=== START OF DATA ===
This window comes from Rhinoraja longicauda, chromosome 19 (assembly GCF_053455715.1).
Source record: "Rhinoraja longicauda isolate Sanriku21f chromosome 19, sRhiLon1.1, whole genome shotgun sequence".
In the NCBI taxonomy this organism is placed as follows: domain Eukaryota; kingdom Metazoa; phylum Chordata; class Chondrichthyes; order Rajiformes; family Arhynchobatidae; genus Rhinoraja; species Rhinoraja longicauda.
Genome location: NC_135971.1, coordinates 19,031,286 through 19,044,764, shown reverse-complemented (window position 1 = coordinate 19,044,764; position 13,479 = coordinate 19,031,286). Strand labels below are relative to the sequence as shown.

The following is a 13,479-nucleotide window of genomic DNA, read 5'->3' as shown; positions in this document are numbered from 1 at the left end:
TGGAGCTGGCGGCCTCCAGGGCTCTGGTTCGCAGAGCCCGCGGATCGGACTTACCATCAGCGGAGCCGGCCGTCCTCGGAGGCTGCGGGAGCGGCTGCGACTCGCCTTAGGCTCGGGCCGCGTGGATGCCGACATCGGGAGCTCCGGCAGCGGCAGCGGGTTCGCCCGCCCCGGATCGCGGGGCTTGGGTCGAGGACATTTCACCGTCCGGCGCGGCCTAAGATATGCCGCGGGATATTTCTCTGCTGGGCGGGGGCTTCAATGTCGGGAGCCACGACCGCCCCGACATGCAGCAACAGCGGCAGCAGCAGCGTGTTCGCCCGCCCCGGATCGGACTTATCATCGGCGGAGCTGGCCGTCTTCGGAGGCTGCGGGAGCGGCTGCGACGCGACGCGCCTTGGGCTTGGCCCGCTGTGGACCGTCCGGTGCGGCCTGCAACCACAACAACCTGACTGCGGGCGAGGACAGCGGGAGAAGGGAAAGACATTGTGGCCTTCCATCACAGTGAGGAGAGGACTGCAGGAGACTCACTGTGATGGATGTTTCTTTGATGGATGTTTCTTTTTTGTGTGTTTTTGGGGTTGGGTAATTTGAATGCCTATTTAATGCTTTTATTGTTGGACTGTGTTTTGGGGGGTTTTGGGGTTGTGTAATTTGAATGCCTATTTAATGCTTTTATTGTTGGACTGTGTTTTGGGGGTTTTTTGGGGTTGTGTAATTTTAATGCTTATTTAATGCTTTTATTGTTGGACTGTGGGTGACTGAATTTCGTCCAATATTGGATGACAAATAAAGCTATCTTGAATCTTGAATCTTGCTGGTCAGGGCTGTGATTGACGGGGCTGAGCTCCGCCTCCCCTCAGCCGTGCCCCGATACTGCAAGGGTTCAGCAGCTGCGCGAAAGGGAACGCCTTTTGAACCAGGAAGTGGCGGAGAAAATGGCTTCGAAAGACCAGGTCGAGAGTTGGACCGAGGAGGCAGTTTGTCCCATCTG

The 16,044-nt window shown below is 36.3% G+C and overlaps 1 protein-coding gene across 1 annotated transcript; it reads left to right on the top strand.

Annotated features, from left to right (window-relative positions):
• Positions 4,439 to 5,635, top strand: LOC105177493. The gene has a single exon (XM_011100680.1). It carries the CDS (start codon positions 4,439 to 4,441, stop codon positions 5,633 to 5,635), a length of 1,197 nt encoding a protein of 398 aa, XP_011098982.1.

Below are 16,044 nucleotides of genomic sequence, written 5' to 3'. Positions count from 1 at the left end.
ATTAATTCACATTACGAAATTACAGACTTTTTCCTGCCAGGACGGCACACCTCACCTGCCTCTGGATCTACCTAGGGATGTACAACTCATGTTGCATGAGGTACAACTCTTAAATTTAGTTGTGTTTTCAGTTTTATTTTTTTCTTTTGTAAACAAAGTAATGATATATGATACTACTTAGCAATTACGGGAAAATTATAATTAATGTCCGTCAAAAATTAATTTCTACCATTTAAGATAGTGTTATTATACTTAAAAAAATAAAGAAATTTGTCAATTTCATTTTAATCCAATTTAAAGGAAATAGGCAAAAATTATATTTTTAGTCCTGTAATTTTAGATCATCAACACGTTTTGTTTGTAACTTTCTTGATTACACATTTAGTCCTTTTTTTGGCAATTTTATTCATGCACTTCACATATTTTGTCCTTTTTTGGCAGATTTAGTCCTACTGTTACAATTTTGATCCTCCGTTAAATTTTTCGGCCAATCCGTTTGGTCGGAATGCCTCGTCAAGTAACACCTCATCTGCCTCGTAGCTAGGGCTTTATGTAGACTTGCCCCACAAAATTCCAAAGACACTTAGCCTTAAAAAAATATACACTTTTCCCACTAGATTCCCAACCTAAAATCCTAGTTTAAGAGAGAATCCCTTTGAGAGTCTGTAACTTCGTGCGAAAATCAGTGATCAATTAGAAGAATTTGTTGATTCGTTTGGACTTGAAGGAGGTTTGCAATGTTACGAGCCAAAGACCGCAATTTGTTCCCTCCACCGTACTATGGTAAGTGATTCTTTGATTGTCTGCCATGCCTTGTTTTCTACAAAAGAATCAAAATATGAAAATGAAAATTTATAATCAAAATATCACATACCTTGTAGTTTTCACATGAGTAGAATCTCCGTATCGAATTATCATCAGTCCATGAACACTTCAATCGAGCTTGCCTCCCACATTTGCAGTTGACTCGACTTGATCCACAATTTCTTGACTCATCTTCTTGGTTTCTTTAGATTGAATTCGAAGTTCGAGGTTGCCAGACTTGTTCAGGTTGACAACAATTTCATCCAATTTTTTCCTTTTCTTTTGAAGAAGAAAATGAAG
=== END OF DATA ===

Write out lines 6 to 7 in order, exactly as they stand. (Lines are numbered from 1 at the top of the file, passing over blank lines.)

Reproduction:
TGGAGCTGGCGGCCTCCAGGGCTCTGGTTCGCAGAGCCCGCGGATCGGACTTACCATCAGCGGAGCCGGCCGTCCTCGGAGGCTGCGGGAGCGGCTGCGACTCGCCTTAGGCTCGGGCCGCGTGGATGCCGACATCGGGAGCTCCGGCAGCGGCAGCGGGTTCGCCCGCCCCGGATCGCGGGGCTTGGGTCGAGGACATTTCACCGTCCGGCGCGGCCTAAGATATGCCGCGGGATATTTCTCTGCTGGGCGGGGGCTTCAATGTCGGGAGCCACGACCGCCCCGACATGCAGCAACAGCGGCAGCAGCAGCGTGTTCGCCCGCCCCGGATCGGACTTATCATCGGCGGAGCTGGCCGTCTTCGGAGGCTGCGGGAGCGGCTGCGACGCGACGCGCCTTGGGCTTGGCCCGCTGTGGACCGTCCGGTGCGGCCTGCAACCACAACAACCTGACTGCGGGCGAGGACAGCGGGAGAAGGGAAAGACATTGTGGCCTTCCATCACAGTGAGGAGAGGACTGCAGGAGACTCACTGTGATGGATGTTTCTTTGATGGATGTTTCTTTTTTGTGTGTTTTTGGGGTTGGGTAATTTGAATGCCTATTTAATGCTTTTATTGTTGGACTGTGTTTTGGGGGGTTTTGGGGTTGTGTAATTTGAATGCCTATTTAATGCTTTTATTGTTGGACTGTGTTTTGGGGGTTTTTTGGGGTTGTGTAATTTTAATGCTTATTTAATGCTTTTATTGTTGGACTGTGGGTGACTGAATTTCGTCCAATATTGGATGACAAATAAAGCTATCTTGAATCTTGAATCTTGCTGGTCAGGGCTGTGATTGACGGGGCTGAGCTCCGCCTCCCCTCAGCCGTGCCCCGATACTGCAAGGGTTCAGCAGCTGCGCGAAAGGGAACGCCTTTTGAACCAGGAAGTGGCGGAGAAAATGGCTTCGAAAGACCAGGTCGAGAGTTGGACCGAGGAGGCAGTTTGTCCCATCTG

The 16,044-nt window shown below is 36.3% G+C and overlaps 1 protein-coding gene across 1 annotated transcript; it reads left to right on the top strand.